They had concerns. And, you know, Steven’s process is the second he had it done, he wanted to cut it and show it to everybody, and get some feedback. That’s the way he’s used to working. And the studio is not used to seeing anything until it’s really refined. And we’re talking, we saw a cut about 8 days after it was finished. And that was just phenomenal. I wouldn’t show anything I’ve done for at lease three months. So, the studio was at a point where they could’ve had miles and miles of notes and criticisms, but they didn’t. They held back…and that’s hard for them to do. This is a considerable amount of money for them. It’s not $100 million, but it’s still, they want it to be as good as it can be. And now they feel that it actually is.

George says there’s a small window in you career, like at this point in his, where you can take a risk like this. What are your thoughts on that?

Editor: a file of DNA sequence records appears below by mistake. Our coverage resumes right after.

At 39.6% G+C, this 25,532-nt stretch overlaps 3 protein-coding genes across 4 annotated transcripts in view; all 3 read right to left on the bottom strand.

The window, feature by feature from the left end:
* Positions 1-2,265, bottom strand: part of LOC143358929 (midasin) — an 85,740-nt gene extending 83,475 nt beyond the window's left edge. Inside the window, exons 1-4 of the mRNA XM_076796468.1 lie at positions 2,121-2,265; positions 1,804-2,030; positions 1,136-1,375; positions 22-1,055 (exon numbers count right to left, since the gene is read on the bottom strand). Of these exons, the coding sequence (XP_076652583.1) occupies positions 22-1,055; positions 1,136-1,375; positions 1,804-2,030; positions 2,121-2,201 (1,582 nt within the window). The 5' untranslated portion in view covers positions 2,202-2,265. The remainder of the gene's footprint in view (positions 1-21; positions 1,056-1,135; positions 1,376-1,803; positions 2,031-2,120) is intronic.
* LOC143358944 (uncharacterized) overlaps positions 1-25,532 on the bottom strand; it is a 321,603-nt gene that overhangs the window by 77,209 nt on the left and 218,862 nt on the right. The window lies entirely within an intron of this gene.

Everybody interprets that window differently. Everybody’s always got that window. I mean, as an artist, nobody’s telling me what to do. So you ask yourself the question, do I want to have the nice house, and the Porsche, and the money, and take a chance. Or do I want to just go tell everyone to go fuck themselves and do what I want. Most people choose to make a career out of it. But I think we all believed that this film would speak to people, because ultimately it’s not a sci fi film. It’s not even really like the underlying novel, which was about a lot of esoteric philosophical ideas. I think it’s unconventional in the way the story is told, but I don’t think it’s esoteric in terms of its themes.

How would you have marketed this movie?